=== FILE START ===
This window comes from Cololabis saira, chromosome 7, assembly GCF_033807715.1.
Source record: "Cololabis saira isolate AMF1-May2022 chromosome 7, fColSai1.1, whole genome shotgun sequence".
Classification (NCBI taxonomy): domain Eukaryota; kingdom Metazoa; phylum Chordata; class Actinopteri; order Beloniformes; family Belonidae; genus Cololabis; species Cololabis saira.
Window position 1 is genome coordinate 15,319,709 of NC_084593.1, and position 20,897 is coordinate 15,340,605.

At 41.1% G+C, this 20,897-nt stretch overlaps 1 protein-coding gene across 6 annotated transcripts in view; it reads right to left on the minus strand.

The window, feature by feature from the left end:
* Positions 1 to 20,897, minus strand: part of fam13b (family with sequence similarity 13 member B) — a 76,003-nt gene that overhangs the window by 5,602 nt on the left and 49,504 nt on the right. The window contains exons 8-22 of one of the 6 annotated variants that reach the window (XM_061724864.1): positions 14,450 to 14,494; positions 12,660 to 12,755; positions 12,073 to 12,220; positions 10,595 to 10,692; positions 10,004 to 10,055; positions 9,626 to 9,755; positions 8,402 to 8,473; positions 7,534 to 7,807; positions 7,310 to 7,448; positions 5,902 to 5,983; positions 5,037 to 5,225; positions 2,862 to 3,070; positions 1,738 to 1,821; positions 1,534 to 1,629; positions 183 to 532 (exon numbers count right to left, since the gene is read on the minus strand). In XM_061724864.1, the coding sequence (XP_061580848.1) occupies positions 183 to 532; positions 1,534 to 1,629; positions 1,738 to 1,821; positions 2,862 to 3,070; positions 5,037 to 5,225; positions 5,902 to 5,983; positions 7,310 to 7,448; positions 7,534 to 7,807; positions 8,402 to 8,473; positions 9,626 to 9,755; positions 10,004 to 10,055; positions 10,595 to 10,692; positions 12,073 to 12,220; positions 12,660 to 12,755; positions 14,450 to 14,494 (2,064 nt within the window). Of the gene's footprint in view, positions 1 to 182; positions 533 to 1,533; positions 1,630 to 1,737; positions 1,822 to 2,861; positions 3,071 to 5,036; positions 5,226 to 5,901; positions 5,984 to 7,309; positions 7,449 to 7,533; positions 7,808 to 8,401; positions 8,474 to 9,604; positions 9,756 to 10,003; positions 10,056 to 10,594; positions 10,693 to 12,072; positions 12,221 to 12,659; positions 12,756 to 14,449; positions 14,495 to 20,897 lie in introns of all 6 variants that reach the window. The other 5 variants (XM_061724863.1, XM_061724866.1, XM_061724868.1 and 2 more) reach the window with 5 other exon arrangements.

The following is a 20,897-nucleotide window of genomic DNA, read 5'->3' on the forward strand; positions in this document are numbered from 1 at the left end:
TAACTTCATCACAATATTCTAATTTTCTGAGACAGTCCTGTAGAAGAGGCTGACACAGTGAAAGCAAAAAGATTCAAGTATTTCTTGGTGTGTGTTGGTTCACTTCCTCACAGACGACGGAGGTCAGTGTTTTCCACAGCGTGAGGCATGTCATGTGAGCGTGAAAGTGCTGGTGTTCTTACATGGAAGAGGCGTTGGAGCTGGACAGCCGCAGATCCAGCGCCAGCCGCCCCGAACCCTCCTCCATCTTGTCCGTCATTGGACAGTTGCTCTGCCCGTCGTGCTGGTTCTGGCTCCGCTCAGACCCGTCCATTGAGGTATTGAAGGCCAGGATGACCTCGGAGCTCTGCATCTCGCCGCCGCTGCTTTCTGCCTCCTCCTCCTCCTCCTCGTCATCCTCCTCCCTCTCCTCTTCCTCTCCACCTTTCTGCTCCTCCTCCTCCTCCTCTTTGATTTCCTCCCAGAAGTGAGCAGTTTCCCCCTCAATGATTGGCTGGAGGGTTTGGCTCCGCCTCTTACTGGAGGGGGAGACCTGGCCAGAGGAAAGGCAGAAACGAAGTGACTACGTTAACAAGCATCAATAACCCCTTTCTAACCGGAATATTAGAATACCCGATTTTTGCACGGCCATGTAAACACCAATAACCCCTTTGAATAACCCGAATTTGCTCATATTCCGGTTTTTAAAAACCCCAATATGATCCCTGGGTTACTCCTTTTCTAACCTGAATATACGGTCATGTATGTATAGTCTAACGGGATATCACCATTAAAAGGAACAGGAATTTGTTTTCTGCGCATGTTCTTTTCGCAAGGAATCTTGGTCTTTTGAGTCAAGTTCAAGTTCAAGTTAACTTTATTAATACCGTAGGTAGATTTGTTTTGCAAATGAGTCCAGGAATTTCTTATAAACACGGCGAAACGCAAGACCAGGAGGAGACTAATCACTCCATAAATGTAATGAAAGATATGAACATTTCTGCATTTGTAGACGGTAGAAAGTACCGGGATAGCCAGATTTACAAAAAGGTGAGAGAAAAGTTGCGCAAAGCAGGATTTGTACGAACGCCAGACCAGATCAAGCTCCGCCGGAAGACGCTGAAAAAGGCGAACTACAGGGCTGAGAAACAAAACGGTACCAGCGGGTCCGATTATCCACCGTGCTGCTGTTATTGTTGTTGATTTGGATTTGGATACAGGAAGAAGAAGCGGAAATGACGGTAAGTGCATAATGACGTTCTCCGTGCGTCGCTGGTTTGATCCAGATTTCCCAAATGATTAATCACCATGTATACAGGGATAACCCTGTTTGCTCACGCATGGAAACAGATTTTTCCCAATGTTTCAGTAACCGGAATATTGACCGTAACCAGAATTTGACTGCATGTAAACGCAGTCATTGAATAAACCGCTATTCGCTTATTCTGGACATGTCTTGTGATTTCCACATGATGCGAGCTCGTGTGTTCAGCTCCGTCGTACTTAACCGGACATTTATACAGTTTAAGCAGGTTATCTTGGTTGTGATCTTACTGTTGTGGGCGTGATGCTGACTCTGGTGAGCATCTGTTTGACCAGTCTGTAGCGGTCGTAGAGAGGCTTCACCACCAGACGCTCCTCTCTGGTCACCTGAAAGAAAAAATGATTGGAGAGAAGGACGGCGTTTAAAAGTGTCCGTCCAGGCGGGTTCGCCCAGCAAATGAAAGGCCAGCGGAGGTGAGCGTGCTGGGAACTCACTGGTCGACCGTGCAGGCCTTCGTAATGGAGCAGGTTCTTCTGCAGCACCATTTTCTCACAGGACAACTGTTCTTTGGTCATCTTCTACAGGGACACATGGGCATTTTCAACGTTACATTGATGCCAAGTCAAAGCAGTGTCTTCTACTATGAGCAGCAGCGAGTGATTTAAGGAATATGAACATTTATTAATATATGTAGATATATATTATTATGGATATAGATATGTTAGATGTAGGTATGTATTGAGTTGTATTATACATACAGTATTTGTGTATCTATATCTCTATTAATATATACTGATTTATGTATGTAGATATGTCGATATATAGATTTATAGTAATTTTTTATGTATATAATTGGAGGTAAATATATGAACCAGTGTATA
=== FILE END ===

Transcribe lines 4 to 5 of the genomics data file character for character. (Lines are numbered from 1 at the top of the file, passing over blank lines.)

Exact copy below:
Window position 1 is genome coordinate 15,319,709 of NC_084593.1, and position 20,897 is coordinate 15,340,605.

At 41.1% G+C, this 20,897-nt stretch overlaps 1 protein-coding gene across 6 annotated transcripts in view; it reads right to left on the minus strand.